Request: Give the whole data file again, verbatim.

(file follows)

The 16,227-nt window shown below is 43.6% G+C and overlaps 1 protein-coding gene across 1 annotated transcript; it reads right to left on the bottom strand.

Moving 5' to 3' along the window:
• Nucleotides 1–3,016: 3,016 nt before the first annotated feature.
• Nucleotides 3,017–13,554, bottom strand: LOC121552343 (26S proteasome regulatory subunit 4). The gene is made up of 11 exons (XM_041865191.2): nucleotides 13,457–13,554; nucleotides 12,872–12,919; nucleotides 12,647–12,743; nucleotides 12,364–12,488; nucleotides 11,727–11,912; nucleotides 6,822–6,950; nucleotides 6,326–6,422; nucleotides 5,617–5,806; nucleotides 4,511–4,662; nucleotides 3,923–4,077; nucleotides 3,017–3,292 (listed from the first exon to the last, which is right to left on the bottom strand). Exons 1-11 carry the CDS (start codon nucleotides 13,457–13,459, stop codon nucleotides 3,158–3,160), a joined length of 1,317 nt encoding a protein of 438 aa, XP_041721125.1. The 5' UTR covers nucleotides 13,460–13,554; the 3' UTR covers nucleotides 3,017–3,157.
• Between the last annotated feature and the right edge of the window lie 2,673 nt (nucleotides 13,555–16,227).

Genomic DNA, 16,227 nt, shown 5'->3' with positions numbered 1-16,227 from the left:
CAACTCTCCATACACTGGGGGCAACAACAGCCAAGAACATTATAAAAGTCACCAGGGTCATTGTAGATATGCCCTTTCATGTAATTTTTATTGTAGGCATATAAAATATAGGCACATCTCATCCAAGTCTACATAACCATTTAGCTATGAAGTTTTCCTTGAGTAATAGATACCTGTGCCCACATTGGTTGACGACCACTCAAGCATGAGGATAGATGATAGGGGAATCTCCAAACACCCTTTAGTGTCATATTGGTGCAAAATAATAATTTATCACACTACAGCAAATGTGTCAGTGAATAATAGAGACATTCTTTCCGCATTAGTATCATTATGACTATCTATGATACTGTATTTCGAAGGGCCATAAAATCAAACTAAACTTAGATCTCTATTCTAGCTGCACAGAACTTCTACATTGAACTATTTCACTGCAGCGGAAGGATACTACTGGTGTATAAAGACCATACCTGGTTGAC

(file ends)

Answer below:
The 16,227-nt window shown below is 43.6% G+C and overlaps 1 protein-coding gene across 1 annotated transcript; it reads right to left on the bottom strand.

Moving 5' to 3' along the window:
• Nucleotides 1–3,016: 3,016 nt before the first annotated feature.
• Nucleotides 3,017–13,554, bottom strand: LOC121552343 (26S proteasome regulatory subunit 4). The gene is made up of 11 exons (XM_041865191.2): nucleotides 13,457–13,554; nucleotides 12,872–12,919; nucleotides 12,647–12,743; nucleotides 12,364–12,488; nucleotides 11,727–11,912; nucleotides 6,822–6,950; nucleotides 6,326–6,422; nucleotides 5,617–5,806; nucleotides 4,511–4,662; nucleotides 3,923–4,077; nucleotides 3,017–3,292 (listed from the first exon to the last, which is right to left on the bottom strand). Exons 1-11 carry the CDS (start codon nucleotides 13,457–13,459, stop codon nucleotides 3,158–3,160), a joined length of 1,317 nt encoding a protein of 438 aa, XP_041721125.1. The 5' UTR covers nucleotides 13,460–13,554; the 3' UTR covers nucleotides 3,017–3,157.
• Between the last annotated feature and the right edge of the window lie 2,673 nt (nucleotides 13,555–16,227).

Genomic DNA, 16,227 nt, shown 5'->3' with positions numbered 1-16,227 from the left:
CAACTCTCCATACACTGGGGGCAACAACAGCCAAGAACATTATAAAAGTCACCAGGGTCATTGTAGATATGCCCTTTCATGTAATTTTTATTGTAGGCATATAAAATATAGGCACATCTCATCCAAGTCTACATAACCATTTAGCTATGAAGTTTTCCTTGAGTAATAGATACCTGTGCCCACATTGGTTGACGACCACTCAAGCATGAGGATAGATGATAGGGGAATCTCCAAACACCCTTTAGTGTCATATTGGTGCAAAATAATAATTTATCACACTACAGCAAATGTGTCAGTGAATAATAGAGACATTCTTTCCGCATTAGTATCATTATGACTATCTATGATACTGTATTTCGAAGGGCCATAAAATCAAACTAAACTTAGATCTCTATTCTAGCTGCACAGAACTTCTACATTGAACTATTTCACTGCAGCGGAAGGATACTACTGGTGTATAAAGACCATACCTGGTTGAC